Inflammation may connect adverse life events to children’s emotional and social difficulties

New research provides evidence that inflammation is related to the development of internalizing symptoms in children, such as social withdrawal, anxiety and depressed mood. The findings appear in the journal Brain, Behavior, and Immunity.

“Much research has linked adverse life events to the aetiology and maintenance of emotional and behavioural problems in children. These psychosocial stressors can initiate biological processes that increase risk for both types of problems in children but no study had yet examined inflammation as the stressor-induced biological process that can increase this risk,” said study author Eirini Flouri, a professor of developmental psychology at the UCL Institute of Education.

“Inflammation is typically thought of as the body’s primary response to physical injury or infection. However, there is now substantial evidence that stressors can also trigger significant increases in inflammatory activity which may account for how external stressors ‘get under the skin.'”

“Increases in inflammation can in turn elicit profound changes in behaviour, which include the initiation of symptoms such as sad mood, anhedonia, fatigue and social and behavioural withdrawal. This study examined, for the first time, the role of stressor-induced inflammation in the aetiology and maintenance of emotional and behavioural problems in childhood,” Flouri told PsyPost.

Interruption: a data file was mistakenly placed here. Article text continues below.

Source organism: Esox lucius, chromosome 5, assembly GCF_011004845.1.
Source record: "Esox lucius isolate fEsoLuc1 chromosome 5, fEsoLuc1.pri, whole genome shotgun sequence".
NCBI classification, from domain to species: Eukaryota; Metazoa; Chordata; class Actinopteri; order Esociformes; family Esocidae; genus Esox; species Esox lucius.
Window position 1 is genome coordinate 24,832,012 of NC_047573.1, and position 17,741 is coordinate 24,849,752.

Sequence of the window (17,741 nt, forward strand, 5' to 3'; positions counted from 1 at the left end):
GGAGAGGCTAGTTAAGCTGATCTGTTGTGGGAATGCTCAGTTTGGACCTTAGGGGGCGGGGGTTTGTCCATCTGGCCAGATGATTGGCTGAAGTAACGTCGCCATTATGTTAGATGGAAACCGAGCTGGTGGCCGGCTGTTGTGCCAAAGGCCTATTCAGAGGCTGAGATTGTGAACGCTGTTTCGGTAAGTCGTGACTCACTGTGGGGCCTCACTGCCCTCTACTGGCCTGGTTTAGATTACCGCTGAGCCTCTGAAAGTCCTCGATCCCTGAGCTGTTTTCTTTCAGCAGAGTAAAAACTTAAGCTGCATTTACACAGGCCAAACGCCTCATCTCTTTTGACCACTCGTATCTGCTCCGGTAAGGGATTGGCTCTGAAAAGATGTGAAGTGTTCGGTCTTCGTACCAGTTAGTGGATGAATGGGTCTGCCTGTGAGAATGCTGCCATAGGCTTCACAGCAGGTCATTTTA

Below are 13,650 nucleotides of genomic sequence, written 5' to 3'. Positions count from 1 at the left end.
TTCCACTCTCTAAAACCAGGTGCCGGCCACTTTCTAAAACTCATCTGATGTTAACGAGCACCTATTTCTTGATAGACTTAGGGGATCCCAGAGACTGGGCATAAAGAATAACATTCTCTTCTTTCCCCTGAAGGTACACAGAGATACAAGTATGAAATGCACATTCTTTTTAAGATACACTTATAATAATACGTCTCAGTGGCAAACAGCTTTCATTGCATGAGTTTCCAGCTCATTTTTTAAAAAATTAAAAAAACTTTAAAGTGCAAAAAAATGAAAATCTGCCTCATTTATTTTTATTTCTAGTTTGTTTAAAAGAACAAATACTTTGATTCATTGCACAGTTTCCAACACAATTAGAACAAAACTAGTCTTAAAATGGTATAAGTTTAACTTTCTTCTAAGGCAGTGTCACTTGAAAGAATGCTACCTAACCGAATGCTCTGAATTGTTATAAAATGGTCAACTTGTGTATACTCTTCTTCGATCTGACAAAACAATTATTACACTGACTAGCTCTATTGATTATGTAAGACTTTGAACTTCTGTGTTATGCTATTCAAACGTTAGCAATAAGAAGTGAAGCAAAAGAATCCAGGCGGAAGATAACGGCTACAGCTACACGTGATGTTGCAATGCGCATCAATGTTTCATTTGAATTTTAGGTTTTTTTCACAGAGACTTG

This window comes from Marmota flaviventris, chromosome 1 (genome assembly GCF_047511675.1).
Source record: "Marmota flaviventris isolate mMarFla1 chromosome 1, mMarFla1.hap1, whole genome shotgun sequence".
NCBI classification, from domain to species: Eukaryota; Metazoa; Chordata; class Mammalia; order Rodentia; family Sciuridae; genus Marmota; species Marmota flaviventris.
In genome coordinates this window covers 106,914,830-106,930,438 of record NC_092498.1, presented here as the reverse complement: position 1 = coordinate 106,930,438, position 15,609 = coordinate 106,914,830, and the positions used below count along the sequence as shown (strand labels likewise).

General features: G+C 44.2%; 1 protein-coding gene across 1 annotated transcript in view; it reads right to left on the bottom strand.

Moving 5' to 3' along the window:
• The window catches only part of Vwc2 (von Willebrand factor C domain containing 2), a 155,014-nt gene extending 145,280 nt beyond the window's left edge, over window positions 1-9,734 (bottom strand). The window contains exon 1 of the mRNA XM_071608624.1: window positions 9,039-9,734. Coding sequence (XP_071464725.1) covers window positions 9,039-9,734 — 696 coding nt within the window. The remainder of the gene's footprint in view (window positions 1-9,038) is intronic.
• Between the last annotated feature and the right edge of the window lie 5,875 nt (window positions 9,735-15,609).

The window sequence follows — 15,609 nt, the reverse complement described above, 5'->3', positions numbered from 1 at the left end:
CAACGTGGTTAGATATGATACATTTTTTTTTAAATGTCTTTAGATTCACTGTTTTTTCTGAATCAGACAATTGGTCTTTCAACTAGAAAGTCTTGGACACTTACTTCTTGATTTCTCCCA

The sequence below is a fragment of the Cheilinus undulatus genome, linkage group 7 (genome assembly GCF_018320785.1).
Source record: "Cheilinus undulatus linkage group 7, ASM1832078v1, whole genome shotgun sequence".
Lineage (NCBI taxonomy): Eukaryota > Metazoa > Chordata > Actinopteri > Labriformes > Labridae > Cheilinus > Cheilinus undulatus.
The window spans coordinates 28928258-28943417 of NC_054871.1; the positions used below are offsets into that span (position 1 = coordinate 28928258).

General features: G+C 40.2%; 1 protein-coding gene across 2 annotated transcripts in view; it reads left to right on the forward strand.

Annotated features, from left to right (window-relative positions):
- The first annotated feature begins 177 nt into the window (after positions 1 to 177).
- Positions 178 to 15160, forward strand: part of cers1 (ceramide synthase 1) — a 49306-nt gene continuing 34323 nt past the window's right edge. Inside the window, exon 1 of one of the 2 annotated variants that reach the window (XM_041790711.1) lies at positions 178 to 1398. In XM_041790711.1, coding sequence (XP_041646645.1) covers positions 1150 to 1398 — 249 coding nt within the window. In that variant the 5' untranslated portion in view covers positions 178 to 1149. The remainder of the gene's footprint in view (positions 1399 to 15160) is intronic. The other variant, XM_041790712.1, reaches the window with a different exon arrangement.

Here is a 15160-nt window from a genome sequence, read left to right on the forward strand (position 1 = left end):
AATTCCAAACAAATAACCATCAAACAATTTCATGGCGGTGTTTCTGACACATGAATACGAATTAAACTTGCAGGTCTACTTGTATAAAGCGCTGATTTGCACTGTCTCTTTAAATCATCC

For their study, the researchers analyzed data from 4,583 children who had participated in the Avon Longitudinal Study of Parents and Children. The children, who had been tracked since birth, provided blood samples at age 9, which were tested for inflammatory markers. Internalizing and externalizing symptoms were measured at ages 9 and 11 years.

“Exposure to adverse life events was positively related to elevated inflammatory markers in healthy children, which in turn was associated with emotional and social difficulties,” Flouri said.

The study controlled for the potential effects of gender, ethnicity, maternal depression, parental socio-economic status, and obesity. But like all research, the study includes some limitations.

“Our epidemiological study used observational data and therefore causality cannot be inferred. It is important to consider non-causal interpretations as well. For example, genetic pathways related to the immune system predict risk for several psychiatric diagnoses, including depression. In turn, early expressions of liability to these conditions might increase the risk of exposure to psychosocial stressors,” Flouri explained.

“Future research on this that can combine genetic and epidemiological data would be very useful in understanding causal mechanisms.”

The study, “Stressful life events, inflammation and emotional and behavioural problems in children: A population-based study“, was authored by Eirini Flouri, Marta Francesconi, Efstathios Papachristou, Emily Midouhas, and Glyn Lewis.